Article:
The combination of wet and dry techniques
It is difficult to use just the technique of painting on a dry
background in any given painting. Usually, both are used simultaneously
to achieve the desired effect of each, capturing the fusion of tones on
the one hand and the precision of a dry brush stroke on the other.
The only problem is that these two techniques demand completely
different drying times between applications. If the base is wet, the
newly applied paint will spread and merge. If the base is solid, the
brushstrokes will appear definite and precise.
The wet background allows effects of atmosphere, vague shades merging
areas, gradations and the merging and blending of colour. The extent to
which an added colour will spread depends upon the degree of wetness of
the background. Controlling this enables the painter to work with great
precision in the area where the colour is being applied.
The wetness is controlled with absorbent paper, with a sponge a dry
brush or by the natural evaporation of the water. The base is completely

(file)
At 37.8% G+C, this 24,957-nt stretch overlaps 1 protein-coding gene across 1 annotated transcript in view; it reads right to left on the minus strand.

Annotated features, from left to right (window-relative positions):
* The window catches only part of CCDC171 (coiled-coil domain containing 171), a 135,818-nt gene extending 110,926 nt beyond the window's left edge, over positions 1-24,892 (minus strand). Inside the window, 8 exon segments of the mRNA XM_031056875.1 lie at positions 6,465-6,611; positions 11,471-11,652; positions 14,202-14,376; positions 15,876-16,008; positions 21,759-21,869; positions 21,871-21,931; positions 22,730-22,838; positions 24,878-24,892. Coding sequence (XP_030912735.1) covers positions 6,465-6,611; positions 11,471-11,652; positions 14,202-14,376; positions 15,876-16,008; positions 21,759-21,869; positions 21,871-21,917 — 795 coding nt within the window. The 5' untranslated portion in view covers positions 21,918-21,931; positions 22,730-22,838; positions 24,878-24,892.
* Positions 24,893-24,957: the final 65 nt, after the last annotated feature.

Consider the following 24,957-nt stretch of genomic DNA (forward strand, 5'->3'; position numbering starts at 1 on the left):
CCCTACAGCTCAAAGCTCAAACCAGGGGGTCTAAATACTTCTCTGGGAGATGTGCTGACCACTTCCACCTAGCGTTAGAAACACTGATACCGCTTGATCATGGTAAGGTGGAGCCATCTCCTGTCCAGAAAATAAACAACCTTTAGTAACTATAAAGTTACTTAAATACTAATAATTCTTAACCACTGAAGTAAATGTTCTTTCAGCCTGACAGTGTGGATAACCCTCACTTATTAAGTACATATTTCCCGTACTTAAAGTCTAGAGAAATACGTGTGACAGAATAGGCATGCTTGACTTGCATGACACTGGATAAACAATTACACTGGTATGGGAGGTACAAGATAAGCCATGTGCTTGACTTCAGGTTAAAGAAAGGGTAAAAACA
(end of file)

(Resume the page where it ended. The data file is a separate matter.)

wetted with a sponge or brush after the precaution has been taken of
attaching the paper with some gum tape to avoid swelling and wrinkling.
With the paper upright and quite wet, paint a horizontal brushstroke
along the upper border.
It is important to insist on learning how to control a wash to
understand the basic watercolour techniques. At first wait for the paper
to dry a little. If you paint while the paper is still soaking wet, the
colour will run all over and blend completely. When the background is
still wet, but not soaked a darker colour can be added.
With a drier base, the form of the brushstroke can be controlled much
better, although the paint still runs and blends into the background.
The first picture shows the background colour left to dry almost
completely. With some burnt sienna begin to paint in the dark parts of
the clouds and outline their form.
In the lower area the artist has made use of the dry brush technique
to paint the reflections on the water. The picture below shows the
background being completely dry since we don't want the tones to mix.
With a very dark burnt amber paint this perfectly defined area of back
lighting could be seen.
Since the background is completely dry the tones do not run and
blend. The paper used is Kent with a slight grain and brush No. 3,6 and
8 could be used.